Woman convicted in boyfriend’s 1998 killing released on probation

DOVER — Following a judge’s modified sentence order on Monday, a woman convicted of a 1998 murder was released from prison this week and is now on probation.

Catherine W. Culp was released from Delores J. Baylor Women’s Correctional Institution in New Castle, where she had been incarcerated since July 29, 1998 after the shooting death of boyfriend Lee B. Hicks after a party south of Canterbury.

Attorney William Deely, who represented Culp at a motion for sentence review hearing last Thursday, said he notified Culp on Tuesday morning of the court’s order.

“She was ecstatic,” he said. “She was excited. She was appreciative of what had gone on.”

The Delaware Department of Justice declined comment.

The Department of Correction said Culp was escorted through the front entrance of Baylor as she left the prison. “At the time of her departure, she was permitted to take any personal artifacts of her choosing,” DOC spokeswoman Chelsea Hicks said Thursday.

Typically, the DOC said, released inmates have one to three days to report to Delaware Probation and Parole upon her release. Culp is on Level III probation.

“She was given reporting instructions,” Ms. Hicks said.

“Offenders are typically instructed to report to their assigned Probation Officer anywhere between 24 and 72 hours of release.”

Ms. Hicks said “offenders who are released will be provided with a bus pass and/or stipend with a combined monetary value not to exceed $50.”

Culp was convicted of second-degree murder and possession of a firearm during the commission of a felony and sentenced to 28 years, suspended after 17 years, in prison by Judge Henry duPont Ridgely on Aug. 1, 2001 in Kent County Superior Court. Mandatory minimum sentencing guidelines called for at least 13 years of prison time.

After hearing arguments from Mr. Deely and Deputy Attorney General Jason Cohee last Thursday, Judge Robert B. Young cited Culp’s extensive rehabilitation efforts as critical to the modified sentence order.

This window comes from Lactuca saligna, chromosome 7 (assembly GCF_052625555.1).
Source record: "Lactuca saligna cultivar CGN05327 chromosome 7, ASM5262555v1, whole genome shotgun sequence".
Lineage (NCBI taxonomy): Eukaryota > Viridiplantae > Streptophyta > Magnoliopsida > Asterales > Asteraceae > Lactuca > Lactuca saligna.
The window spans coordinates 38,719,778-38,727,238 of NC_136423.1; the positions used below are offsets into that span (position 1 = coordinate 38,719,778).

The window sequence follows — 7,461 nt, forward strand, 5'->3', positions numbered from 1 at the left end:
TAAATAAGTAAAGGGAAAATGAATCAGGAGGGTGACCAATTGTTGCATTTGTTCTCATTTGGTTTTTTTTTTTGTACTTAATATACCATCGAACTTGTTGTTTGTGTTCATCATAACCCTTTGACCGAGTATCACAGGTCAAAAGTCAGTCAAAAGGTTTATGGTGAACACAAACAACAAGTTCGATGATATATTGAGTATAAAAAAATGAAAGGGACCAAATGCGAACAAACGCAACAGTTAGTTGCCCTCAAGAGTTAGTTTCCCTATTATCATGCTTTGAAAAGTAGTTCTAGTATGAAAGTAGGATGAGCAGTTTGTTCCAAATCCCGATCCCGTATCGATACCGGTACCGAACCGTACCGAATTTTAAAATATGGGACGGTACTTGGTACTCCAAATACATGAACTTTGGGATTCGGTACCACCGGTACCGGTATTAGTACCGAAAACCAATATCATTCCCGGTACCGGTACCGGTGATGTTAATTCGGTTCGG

The order noted that the Level III probationary status may be can transferred to Florida if Culp meets interstate transfer guidelines.

Generally, Ms. Hicks said, “When an offender is scheduled for release, the DOC obtains the order directly from the court who has authorized the release.

“Our Central Offender Records department receives the order and begins processing the release. Additionally, a national inquiry is conducted to ensure that the offender has no outstanding warrants or capias’ in another state. “

On its Web site, the DOC described Level III probation as “Intensive supervision (that) entails at least the equivalent of one hour of supervision per day and no more than 56 hours of supervision per week.

“The minimum of one hour of supervision per day is achieved through direct offender contact, collateral contact, verification of each offender’s activities (e.g., residence, employment, training and school), and performance with court-ordered treatment and Community Service.

“The emphasis is on supervision through increased community contacts.”

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